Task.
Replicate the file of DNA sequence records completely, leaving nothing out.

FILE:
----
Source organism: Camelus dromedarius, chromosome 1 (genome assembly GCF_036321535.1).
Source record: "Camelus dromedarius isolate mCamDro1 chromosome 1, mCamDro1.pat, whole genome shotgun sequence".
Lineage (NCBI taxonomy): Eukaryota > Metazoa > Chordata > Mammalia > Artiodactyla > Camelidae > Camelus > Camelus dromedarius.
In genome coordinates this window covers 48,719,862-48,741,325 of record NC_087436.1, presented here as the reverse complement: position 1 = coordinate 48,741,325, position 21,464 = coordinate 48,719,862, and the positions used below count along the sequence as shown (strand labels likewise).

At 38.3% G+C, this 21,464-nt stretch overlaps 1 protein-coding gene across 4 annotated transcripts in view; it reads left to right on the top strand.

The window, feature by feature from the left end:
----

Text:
Source organism: Camelus dromedarius, chromosome 1 (genome assembly GCF_036321535.1).
Source record: "Camelus dromedarius isolate mCamDro1 chromosome 1, mCamDro1.pat, whole genome shotgun sequence".
Lineage (NCBI taxonomy): Eukaryota > Metazoa > Chordata > Mammalia > Artiodactyla > Camelidae > Camelus > Camelus dromedarius.
In genome coordinates this window covers 48,719,862-48,741,325 of record NC_087436.1, presented here as the reverse complement: position 1 = coordinate 48,741,325, position 21,464 = coordinate 48,719,862, and the positions used below count along the sequence as shown (strand labels likewise).

At 38.3% G+C, this 21,464-nt stretch overlaps 1 protein-coding gene across 4 annotated transcripts in view; it reads left to right on the top strand.

The window, feature by feature from the left end: